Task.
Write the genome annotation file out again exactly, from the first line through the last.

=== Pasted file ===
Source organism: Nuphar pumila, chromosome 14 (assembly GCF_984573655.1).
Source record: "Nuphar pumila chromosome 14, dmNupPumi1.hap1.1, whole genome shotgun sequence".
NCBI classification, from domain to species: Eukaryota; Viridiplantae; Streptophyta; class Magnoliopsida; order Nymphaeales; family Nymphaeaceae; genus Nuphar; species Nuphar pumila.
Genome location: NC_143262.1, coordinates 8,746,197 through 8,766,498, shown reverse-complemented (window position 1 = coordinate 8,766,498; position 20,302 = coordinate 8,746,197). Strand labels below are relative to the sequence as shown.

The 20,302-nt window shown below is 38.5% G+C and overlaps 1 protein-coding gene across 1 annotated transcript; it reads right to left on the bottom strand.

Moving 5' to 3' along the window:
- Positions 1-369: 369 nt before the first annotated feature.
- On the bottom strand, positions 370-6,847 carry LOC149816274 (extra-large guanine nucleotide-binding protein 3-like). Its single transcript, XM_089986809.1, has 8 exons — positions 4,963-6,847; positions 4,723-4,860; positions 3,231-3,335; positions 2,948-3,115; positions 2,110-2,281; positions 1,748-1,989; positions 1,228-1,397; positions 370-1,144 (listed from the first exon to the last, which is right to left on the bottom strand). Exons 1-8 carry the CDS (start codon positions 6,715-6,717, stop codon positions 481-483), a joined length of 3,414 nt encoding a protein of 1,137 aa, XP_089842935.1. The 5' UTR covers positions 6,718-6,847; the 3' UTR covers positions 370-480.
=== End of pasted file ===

Source organism: Nuphar pumila, chromosome 14 (assembly GCF_984573655.1).
Source record: "Nuphar pumila chromosome 14, dmNupPumi1.hap1.1, whole genome shotgun sequence".
NCBI classification, from domain to species: Eukaryota; Viridiplantae; Streptophyta; class Magnoliopsida; order Nymphaeales; family Nymphaeaceae; genus Nuphar; species Nuphar pumila.
Genome location: NC_143262.1, coordinates 8,746,197 through 8,766,498, shown reverse-complemented (window position 1 = coordinate 8,766,498; position 20,302 = coordinate 8,746,197). Strand labels below are relative to the sequence as shown.

The 20,302-nt window shown below is 38.5% G+C and overlaps 1 protein-coding gene across 1 annotated transcript; it reads right to left on the bottom strand.

Moving 5' to 3' along the window:
- Positions 1-369: 369 nt before the first annotated feature.
- On the bottom strand, positions 370-6,847 carry LOC149816274 (extra-large guanine nucleotide-binding protein 3-like). Its single transcript, XM_089986809.1, has 8 exons — positions 4,963-6,847; positions 4,723-4,860; positions 3,231-3,335; positions 2,948-3,115; positions 2,110-2,281; positions 1,748-1,989; positions 1,228-1,397; positions 370-1,144 (listed from the first exon to the last, which is right to left on the bottom strand). Exons 1-8 carry the CDS (start codon positions 6,715-6,717, stop codon positions 481-483), a joined length of 3,414 nt encoding a protein of 1,137 aa, XP_089842935.1. The 5' UTR covers positions 6,718-6,847; the 3' UTR covers positions 370-480.